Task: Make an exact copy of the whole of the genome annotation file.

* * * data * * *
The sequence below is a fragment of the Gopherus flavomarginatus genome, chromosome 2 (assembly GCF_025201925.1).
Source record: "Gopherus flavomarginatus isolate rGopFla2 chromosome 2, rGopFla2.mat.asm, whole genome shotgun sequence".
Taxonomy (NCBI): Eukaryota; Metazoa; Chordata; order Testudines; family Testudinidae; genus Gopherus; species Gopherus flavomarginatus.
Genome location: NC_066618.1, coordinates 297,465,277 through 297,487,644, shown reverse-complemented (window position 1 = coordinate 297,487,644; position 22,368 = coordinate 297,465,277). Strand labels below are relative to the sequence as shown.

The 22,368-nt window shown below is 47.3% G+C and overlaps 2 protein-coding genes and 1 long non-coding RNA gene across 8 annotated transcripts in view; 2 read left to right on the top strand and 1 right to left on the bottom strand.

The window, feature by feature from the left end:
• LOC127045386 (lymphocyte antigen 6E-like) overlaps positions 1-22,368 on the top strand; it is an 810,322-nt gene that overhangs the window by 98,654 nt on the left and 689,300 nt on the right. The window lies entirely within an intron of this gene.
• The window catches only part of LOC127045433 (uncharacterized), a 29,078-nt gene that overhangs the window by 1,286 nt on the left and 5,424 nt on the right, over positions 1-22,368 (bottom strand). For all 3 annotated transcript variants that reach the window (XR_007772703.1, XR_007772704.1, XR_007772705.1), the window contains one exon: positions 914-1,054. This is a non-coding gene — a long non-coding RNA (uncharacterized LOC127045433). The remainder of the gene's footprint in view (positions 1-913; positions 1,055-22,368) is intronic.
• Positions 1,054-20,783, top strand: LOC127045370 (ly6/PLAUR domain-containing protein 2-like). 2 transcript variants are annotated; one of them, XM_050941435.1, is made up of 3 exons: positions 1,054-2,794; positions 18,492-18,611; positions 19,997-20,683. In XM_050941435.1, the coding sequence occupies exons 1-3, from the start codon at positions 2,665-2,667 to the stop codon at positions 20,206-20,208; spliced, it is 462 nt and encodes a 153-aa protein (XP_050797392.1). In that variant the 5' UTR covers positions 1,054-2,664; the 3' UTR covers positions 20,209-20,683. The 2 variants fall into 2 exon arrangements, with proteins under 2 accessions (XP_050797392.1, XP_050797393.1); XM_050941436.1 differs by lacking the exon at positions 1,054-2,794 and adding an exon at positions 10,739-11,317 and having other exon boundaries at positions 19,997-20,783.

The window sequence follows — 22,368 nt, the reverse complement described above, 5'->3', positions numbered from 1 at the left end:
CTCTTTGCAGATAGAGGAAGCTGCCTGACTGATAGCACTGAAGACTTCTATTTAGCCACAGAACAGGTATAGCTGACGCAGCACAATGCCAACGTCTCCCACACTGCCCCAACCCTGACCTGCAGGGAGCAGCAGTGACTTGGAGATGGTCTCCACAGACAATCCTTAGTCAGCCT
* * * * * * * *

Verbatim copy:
The sequence below is a fragment of the Gopherus flavomarginatus genome, chromosome 2 (assembly GCF_025201925.1).
Source record: "Gopherus flavomarginatus isolate rGopFla2 chromosome 2, rGopFla2.mat.asm, whole genome shotgun sequence".
Taxonomy (NCBI): Eukaryota; Metazoa; Chordata; order Testudines; family Testudinidae; genus Gopherus; species Gopherus flavomarginatus.
Genome location: NC_066618.1, coordinates 297,465,277 through 297,487,644, shown reverse-complemented (window position 1 = coordinate 297,487,644; position 22,368 = coordinate 297,465,277). Strand labels below are relative to the sequence as shown.

The 22,368-nt window shown below is 47.3% G+C and overlaps 2 protein-coding genes and 1 long non-coding RNA gene across 8 annotated transcripts in view; 2 read left to right on the top strand and 1 right to left on the bottom strand.

The window, feature by feature from the left end:
• LOC127045386 (lymphocyte antigen 6E-like) overlaps positions 1-22,368 on the top strand; it is an 810,322-nt gene that overhangs the window by 98,654 nt on the left and 689,300 nt on the right. The window lies entirely within an intron of this gene.
• The window catches only part of LOC127045433 (uncharacterized), a 29,078-nt gene that overhangs the window by 1,286 nt on the left and 5,424 nt on the right, over positions 1-22,368 (bottom strand). For all 3 annotated transcript variants that reach the window (XR_007772703.1, XR_007772704.1, XR_007772705.1), the window contains one exon: positions 914-1,054. This is a non-coding gene — a long non-coding RNA (uncharacterized LOC127045433). The remainder of the gene's footprint in view (positions 1-913; positions 1,055-22,368) is intronic.
• Positions 1,054-20,783, top strand: LOC127045370 (ly6/PLAUR domain-containing protein 2-like). 2 transcript variants are annotated; one of them, XM_050941435.1, is made up of 3 exons: positions 1,054-2,794; positions 18,492-18,611; positions 19,997-20,683. In XM_050941435.1, the coding sequence occupies exons 1-3, from the start codon at positions 2,665-2,667 to the stop codon at positions 20,206-20,208; spliced, it is 462 nt and encodes a 153-aa protein (XP_050797392.1). In that variant the 5' UTR covers positions 1,054-2,664; the 3' UTR covers positions 20,209-20,683. The 2 variants fall into 2 exon arrangements, with proteins under 2 accessions (XP_050797392.1, XP_050797393.1); XM_050941436.1 differs by lacking the exon at positions 1,054-2,794 and adding an exon at positions 10,739-11,317 and having other exon boundaries at positions 19,997-20,783.

The window sequence follows — 22,368 nt, the reverse complement described above, 5'->3', positions numbered from 1 at the left end:
CTCTTTGCAGATAGAGGAAGCTGCCTGACTGATAGCACTGAAGACTTCTATTTAGCCACAGAACAGGTATAGCTGACGCAGCACAATGCCAACGTCTCCCACACTGCCCCAACCCTGACCTGCAGGGAGCAGCAGTGACTTGGAGATGGTCTCCACAGACAATCCTTAGTCAGCCT